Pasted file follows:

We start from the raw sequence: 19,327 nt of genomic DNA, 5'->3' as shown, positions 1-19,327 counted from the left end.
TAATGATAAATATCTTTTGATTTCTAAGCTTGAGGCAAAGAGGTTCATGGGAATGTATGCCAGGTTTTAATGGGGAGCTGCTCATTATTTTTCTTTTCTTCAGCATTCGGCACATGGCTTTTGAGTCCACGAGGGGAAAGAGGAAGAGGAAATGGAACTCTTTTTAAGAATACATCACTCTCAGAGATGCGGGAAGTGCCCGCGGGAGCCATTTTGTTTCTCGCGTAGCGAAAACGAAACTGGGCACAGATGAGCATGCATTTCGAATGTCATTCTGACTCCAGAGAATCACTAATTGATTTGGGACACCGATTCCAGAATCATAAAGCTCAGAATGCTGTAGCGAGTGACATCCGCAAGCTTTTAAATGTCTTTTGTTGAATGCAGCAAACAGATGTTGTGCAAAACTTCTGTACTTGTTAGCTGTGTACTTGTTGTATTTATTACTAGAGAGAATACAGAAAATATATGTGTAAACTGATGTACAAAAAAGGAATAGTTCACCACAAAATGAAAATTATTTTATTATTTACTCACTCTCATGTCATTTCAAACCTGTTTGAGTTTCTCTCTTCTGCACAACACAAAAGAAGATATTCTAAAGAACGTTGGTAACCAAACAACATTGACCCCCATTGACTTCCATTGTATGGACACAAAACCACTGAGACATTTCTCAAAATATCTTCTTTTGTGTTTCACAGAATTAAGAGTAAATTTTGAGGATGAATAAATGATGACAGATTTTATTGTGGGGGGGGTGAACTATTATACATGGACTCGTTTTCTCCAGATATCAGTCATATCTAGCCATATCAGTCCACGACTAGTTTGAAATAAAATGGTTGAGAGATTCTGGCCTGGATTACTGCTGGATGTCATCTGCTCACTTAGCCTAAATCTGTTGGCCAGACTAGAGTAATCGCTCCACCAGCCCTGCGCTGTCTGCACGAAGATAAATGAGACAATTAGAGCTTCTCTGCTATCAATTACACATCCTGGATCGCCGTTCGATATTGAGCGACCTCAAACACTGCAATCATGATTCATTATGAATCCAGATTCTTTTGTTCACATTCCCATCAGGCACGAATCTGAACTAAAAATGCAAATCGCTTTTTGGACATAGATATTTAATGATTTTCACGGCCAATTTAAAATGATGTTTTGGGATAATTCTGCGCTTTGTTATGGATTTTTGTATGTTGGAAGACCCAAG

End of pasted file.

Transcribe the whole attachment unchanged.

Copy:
We start from the raw sequence: 19,327 nt of genomic DNA, 5'->3' as shown, positions 1-19,327 counted from the left end.
TAATGATAAATATCTTTTGATTTCTAAGCTTGAGGCAAAGAGGTTCATGGGAATGTATGCCAGGTTTTAATGGGGAGCTGCTCATTATTTTTCTTTTCTTCAGCATTCGGCACATGGCTTTTGAGTCCACGAGGGGAAAGAGGAAGAGGAAATGGAACTCTTTTTAAGAATACATCACTCTCAGAGATGCGGGAAGTGCCCGCGGGAGCCATTTTGTTTCTCGCGTAGCGAAAACGAAACTGGGCACAGATGAGCATGCATTTCGAATGTCATTCTGACTCCAGAGAATCACTAATTGATTTGGGACACCGATTCCAGAATCATAAAGCTCAGAATGCTGTAGCGAGTGACATCCGCAAGCTTTTAAATGTCTTTTGTTGAATGCAGCAAACAGATGTTGTGCAAAACTTCTGTACTTGTTAGCTGTGTACTTGTTGTATTTATTACTAGAGAGAATACAGAAAATATATGTGTAAACTGATGTACAAAAAAGGAATAGTTCACCACAAAATGAAAATTATTTTATTATTTACTCACTCTCATGTCATTTCAAACCTGTTTGAGTTTCTCTCTTCTGCACAACACAAAAGAAGATATTCTAAAGAACGTTGGTAACCAAACAACATTGACCCCCATTGACTTCCATTGTATGGACACAAAACCACTGAGACATTTCTCAAAATATCTTCTTTTGTGTTTCACAGAATTAAGAGTAAATTTTGAGGATGAATAAATGATGACAGATTTTATTGTGGGGGGGGTGAACTATTATACATGGACTCGTTTTCTCCAGATATCAGTCATATCTAGCCATATCAGTCCACGACTAGTTTGAAATAAAATGGTTGAGAGATTCTGGCCTGGATTACTGCTGGATGTCATCTGCTCACTTAGCCTAAATCTGTTGGCCAGACTAGAGTAATCGCTCCACCAGCCCTGCGCTGTCTGCACGAAGATAAATGAGACAATTAGAGCTTCTCTGCTATCAATTACACATCCTGGATCGCCGTTCGATATTGAGCGACCTCAAACACTGCAATCATGATTCATTATGAATCCAGATTCTTTTGTTCACATTCCCATCAGGCACGAATCTGAACTAAAAATGCAAATCGCTTTTTGGACATAGATATTTAATGATTTTCACGGCCAATTTAAAATGATGTTTTGGGATAATTCTGCGCTTTGTTATGGATTTTTGTATGTTGGAAGACCCAAG